Sunday, May 11, 2014

South Africa: Democracy and the decline of the ANC

Some interesting details about the South African electoral process since the end of official Apartheid. There is a similarity with the US as the millions that have opted out of the electoral process, disgusted with what's on offer, are practically ignored as are the states where either one of the parties has a clear majority.  Efforts are directed at the areas which are questionable.  Regardless of the voter, the object is monoplozing the political process, a competition between which section of the capitalist class can govern and plunder society for the following four years.

  The real story of South Africa’s national elections

  Dale T. McKinley

  Originally published by the South African Civil Society Information Service

  Dale T. McKinley - The official version of South Africa's election result, in many cases mirrored by the media, is one in which there is a "high voter turnout" and where the ANC victory is presented as indicative of support from the "majority of voters". And so it is that the almost 13 million people who decided not to participate in the 2014 elections (whether registered or not) are effectively airbrushed from the picture, while the 11,5 million who voted for the ANC become "the people". Stalin would be smiling approvingly.  

No sooner had the final results of the recently concluded 2014 national elections been announced than President Zuma gave a predictably self-congratulatory speech lauding the result as “the will of all the people”. The reality however is that the ANC’s victory came from a distinct minority of “the people”. The real ‘winner’, as has been the case since the 2004 elections, was the stay away ‘vote’.

Since South Africa’s first-ever democratic elections in 1994, the hard facts are that there has been a directly proportionate relationship between the overall decline in support for the ANC and the rise of the stay away ‘vote’. A quick look at the relevant percentages/numbers from each election confirms the reality.

1994: Of the 23 063 910 eligible voters, 85, 53 percent (19 726 610) voted while the remaining 14, 47 percent (3 337 300) stayed away. The ANC received support from 53, 01 percent (12 237 655) of the eligible voting population.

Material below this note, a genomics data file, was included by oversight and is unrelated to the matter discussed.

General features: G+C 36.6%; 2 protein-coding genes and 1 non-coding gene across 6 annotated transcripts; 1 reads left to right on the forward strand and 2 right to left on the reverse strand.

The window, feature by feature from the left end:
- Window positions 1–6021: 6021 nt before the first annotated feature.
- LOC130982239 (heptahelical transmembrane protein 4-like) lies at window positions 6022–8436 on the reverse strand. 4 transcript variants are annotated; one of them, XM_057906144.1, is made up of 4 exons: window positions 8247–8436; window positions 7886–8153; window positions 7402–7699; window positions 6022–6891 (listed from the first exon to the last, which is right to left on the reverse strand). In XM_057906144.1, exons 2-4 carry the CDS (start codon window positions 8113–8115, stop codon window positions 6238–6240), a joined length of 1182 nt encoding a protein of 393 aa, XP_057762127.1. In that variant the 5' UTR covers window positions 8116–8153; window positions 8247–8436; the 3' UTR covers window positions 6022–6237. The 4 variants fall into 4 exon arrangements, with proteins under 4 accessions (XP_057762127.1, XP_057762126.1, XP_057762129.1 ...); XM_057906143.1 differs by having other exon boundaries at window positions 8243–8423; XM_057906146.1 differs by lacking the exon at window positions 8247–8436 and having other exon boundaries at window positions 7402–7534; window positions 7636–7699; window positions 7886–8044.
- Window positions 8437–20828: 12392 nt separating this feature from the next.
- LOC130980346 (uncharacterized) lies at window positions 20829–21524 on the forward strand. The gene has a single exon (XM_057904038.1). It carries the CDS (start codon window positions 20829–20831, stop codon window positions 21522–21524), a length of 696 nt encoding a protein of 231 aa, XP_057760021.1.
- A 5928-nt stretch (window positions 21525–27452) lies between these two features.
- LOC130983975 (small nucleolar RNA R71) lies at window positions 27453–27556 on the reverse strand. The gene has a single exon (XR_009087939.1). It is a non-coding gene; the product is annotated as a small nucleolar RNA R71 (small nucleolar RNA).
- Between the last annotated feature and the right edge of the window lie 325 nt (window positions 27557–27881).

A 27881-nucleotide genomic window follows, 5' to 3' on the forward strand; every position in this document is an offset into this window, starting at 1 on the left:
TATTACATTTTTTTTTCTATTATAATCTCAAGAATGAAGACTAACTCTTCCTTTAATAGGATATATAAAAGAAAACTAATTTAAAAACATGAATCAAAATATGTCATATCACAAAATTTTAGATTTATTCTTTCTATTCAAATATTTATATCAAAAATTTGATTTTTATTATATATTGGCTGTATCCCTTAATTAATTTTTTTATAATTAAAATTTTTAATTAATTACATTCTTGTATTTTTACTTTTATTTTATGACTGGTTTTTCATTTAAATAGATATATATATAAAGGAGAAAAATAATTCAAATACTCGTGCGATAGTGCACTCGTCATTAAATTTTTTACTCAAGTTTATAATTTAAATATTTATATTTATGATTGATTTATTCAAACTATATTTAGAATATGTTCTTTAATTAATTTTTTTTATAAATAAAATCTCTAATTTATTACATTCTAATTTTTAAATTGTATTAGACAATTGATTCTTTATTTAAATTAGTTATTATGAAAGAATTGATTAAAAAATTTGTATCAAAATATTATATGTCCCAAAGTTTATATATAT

1999: Of the 25 411 573 eligible voters, 62, 87 percent (15 977 142) voted while the remaining 37, 13 percent (9 434 431) stayed away. The ANC received support from 41, 72 percent (10 601 330) of the eligible voting population.

2004: Of the 27 994 712 eligible voters, 55, 77 percent (15 612 671) voted while the remaining 44, 23 percent (12 382 041) stayed away. The ANC received support from 38, 87 percent (10 880 917) of the eligible voting population.

2009: Of the 30 224 145 eligible voters, 59, 29 percent (17 919 966) voted while the remaining 40, 71 percent (12 304 179) stayed away. The ANC received support from 38, 55 percent (11 650 748) of the eligible voting population.

2014: Of the 31 434 035 eligible voters, 59, 34 percent (18 654 457) voted while the remaining 40, 66 percent (12 779 578) stayed away. The ANC received support from 36, 39 percent (11 436 921) of the eligible voting population.

It is quite an amazing ‘storyline’ with two key tropes. At the same time that South Africa’s eligible voting population - based on estimates of successive census’s -  has increased by 8,4 million in twenty years of democracy,  the amount of that population which has chosen not to vote has increased by 9,4 million. Simultaneously, electoral support for the ANC, as a percentage of that voting population, has declined precipitously from 53 to 36 percent.  

One of the main reasons why this ‘story’ is most often buried in the margins of our political and electoral conversations and consciousness is that the official version conveniently ignores primarily those citizens (a majority of whom are young people between the ages of 18-20) who have not registered to vote and secondarily, those who have registered but chosen not to vote. It is similar to the politically-inspired and artificially constructed distinction between the ‘official’ and ‘unofficial’ unemployment rate which has the effect of erasing millions from the officially recognised ranks of the unemployed.

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